dijous, 2 de gener de 2020

Destination Unkown



"At last," she said, "we can have our martinis." She opened the wicker basket and poured the drinks into the silver goblets. "If you look at the gravestone," she said, "you'll see it's a bit unusual." It was a double gravestone bearing the names of Dr. William F. Aiken and his wife, Anna. "They were the parents of Conrad Aiken, the poet. Notice the dates."
Both Dr. and Mrs. Aiken had died on the same day: February 27, 1901.
"This is what happened," she said. "The Aikens were living on Oglethorpe Avenue in a big brick townhouse. Dr. Aiken had his offices on the ground floor, and the family lived on the two floors above. Conrad was eleven. One morning, Conrad awoke to the sounds of his parents quarreling in their bedroom down the hall. The quarreling subsided for a moment. Then Conrad heard his father counting, 'One! Two! Three!' There was a half-stifled scream and then a pistol shot. Then another count of three, another shot, and then a thud. Conrad ran barefoot across Oglethorpe Avenue to the police station where he announced, 'Papa has just shot Mama and then shot himself.' He led the officers to the house and up to his parents' bedroom on the top floor."
Miss Harty lifted her goblet in a silent toast to Dr. and Mrs. Aiken. Then she poured a few drops onto the ground.
"Believe it or not," she said, "one of the reasons he killed her was . . . parties. Aiken hinted at it in 'Strange Moonlight,' one of his short stories. In the story, the father complains to the mother that she's neglecting her family. He says, 'It's two parties every week, and sometimes three or four, that's excessive.' The story was autobiographical, of course. The Aikens were living well beyond their means at the time. Anna Aiken went out to parties practically every other night. She'd given six dinner parties in the month before her husband killed her.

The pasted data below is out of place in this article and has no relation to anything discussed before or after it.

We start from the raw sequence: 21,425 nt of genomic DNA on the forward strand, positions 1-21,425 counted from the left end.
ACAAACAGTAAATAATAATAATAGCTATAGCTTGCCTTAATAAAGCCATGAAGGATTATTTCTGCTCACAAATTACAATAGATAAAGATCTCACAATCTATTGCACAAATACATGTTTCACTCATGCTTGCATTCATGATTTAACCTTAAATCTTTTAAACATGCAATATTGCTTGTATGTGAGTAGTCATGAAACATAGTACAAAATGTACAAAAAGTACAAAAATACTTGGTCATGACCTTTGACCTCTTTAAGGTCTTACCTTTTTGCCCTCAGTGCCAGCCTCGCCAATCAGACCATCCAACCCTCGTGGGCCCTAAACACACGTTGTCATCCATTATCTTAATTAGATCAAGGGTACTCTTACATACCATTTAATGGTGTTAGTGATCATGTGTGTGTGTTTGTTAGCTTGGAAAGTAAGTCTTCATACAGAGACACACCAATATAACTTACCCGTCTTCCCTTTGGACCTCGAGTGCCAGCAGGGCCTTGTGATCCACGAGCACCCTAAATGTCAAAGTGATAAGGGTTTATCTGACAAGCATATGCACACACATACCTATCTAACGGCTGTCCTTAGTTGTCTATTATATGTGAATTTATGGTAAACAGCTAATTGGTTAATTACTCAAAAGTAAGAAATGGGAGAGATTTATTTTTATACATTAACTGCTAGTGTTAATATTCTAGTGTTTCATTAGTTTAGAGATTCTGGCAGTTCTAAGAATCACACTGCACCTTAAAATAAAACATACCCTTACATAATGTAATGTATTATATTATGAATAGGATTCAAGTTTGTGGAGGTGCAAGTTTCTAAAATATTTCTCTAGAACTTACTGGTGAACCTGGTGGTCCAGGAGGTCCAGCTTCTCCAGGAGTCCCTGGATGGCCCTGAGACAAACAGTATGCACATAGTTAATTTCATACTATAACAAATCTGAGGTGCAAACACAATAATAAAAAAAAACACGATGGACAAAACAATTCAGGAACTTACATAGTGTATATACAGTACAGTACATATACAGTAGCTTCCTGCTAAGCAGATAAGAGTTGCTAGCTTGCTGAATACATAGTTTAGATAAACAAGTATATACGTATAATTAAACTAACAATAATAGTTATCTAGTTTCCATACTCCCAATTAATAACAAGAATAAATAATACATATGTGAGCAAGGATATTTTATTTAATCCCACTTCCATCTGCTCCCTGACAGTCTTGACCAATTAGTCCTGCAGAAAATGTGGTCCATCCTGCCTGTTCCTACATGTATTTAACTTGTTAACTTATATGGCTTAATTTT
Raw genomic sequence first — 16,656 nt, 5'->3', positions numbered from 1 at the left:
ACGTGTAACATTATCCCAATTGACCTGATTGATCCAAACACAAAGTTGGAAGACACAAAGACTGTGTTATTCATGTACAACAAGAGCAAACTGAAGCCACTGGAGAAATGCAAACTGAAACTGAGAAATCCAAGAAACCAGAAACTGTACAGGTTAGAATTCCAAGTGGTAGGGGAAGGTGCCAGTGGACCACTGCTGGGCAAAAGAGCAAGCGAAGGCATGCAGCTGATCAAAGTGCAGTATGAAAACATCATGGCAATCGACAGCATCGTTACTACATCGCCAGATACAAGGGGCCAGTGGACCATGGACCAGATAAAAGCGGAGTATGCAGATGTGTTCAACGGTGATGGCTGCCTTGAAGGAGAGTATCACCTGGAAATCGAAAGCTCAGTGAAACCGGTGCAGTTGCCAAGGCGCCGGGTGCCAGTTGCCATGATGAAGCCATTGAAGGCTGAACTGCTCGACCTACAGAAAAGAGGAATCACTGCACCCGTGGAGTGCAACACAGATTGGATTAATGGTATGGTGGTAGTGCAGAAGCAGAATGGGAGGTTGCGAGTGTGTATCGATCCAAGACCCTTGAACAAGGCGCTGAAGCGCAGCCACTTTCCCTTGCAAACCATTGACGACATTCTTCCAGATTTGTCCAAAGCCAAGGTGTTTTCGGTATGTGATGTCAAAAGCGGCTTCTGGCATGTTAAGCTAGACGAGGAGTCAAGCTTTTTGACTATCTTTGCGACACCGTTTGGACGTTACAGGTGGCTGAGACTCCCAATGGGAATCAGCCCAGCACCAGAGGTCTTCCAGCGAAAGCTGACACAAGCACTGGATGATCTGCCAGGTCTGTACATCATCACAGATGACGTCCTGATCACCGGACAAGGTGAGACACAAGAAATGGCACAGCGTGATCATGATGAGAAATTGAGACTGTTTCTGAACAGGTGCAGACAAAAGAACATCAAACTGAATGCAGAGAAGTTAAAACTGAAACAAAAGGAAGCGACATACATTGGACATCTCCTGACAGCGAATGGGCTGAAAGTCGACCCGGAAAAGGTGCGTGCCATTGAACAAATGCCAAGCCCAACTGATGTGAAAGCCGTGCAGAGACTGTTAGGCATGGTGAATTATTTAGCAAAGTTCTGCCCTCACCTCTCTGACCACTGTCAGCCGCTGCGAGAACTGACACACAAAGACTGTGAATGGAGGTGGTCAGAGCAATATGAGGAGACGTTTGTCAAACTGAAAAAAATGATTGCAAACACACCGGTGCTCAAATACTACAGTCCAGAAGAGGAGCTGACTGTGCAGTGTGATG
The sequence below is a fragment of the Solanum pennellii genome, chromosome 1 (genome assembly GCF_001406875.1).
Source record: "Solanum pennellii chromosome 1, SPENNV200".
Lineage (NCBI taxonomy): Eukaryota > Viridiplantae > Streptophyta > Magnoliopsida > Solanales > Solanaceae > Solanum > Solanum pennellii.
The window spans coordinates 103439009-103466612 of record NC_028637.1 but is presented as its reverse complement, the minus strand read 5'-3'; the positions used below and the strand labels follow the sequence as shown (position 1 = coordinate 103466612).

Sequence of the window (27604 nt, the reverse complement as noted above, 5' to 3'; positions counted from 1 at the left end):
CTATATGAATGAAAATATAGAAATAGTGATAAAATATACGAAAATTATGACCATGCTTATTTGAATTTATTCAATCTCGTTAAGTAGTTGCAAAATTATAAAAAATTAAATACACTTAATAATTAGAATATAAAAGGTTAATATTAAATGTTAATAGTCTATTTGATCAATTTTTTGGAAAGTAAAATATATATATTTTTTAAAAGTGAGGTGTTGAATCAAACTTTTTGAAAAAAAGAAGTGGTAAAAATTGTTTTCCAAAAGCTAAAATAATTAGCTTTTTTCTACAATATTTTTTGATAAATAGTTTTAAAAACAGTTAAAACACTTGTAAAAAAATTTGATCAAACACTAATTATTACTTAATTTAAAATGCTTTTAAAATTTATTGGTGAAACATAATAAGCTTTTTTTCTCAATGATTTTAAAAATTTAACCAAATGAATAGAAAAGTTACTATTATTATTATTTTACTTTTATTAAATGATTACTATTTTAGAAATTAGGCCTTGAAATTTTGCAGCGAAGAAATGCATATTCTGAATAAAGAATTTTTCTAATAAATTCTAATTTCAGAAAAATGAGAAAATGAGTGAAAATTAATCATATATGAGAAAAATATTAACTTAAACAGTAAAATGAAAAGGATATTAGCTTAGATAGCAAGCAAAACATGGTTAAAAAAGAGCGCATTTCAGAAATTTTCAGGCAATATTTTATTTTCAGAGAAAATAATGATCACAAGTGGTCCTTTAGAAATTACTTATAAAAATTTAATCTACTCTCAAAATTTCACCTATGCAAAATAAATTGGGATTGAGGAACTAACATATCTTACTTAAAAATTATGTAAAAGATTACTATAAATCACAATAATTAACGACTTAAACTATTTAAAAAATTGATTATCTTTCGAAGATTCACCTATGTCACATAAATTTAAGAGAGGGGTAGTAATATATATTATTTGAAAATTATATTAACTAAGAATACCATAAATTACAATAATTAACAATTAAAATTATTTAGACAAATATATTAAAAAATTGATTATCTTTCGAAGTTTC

"After the shooting, relatives up north took Conrad in and raised him. He went to Harvard and had a brilliant career. He won the Pulitzer Prize and was appointed to the poetry chair at the Library of Congress. When he retired, he came back to spend his last years in Savannah. He always knew he would. He'd written a novel called Great Circle; it was about ending up where one started. And that's the way it turned out for Aiken himself. He lived in Savannah his first eleven years and his last eleven years. In those last years, he lived next door to the house where he'd lived as a child, separated from his tragic childhood by a single brick wall.
"Of course, when he moved back to Savannah, the poetry society was all aflutter, as you can imagine. But Aiken kept pretty much to himself. He politely declined most invitations. He said he needed the time for his work. Quite often, though, he and his wife would come out here and sit for an hour or so. They'd bring a shaker of martinis and silver goblets and talk to his departed parents and pour libations to them."
Miss Harty raised her goblet and touched it to mine. A pair of mockingbirds conversed somewhere in the trees. A shrimp boat passed at slow speed.
"Aiken loved to come here and watch the ships go by," she said. "One afternoon, he saw one with the name Cosmos Mariner painted on the bow. That delighted him. The word 'cosmos'' appears often in his poetry, you know. That evening he went home and looked for mention of the Cosmos Mariner in the shipping news. There it was, in tiny type on the list of ships in port. The name was followed by the comment 'Destination Unknown.' That pleased him even more.
"Where is Aiken buried?" I asked. There were no other gravestones in the enclosure.
"Oh, he's here," she said. "In fact, we are very much his personal guests at the moment. It was Aiken's wish that people should come to this beautiful place after he died and drink martinis and watch the ships just as he did. He left a gracious invitation to that effect. He had his gravestone built in the shape of a bench."
An involuntary reflex propelled me to my feet. Miss Harty laughed, and then she too stood up. Aiken's name was inscribed on the bench, along with the words COSMOS MARINER, DESTINATION UNKNOWN.


John Berendt, Midnight in the garden of good and evil.

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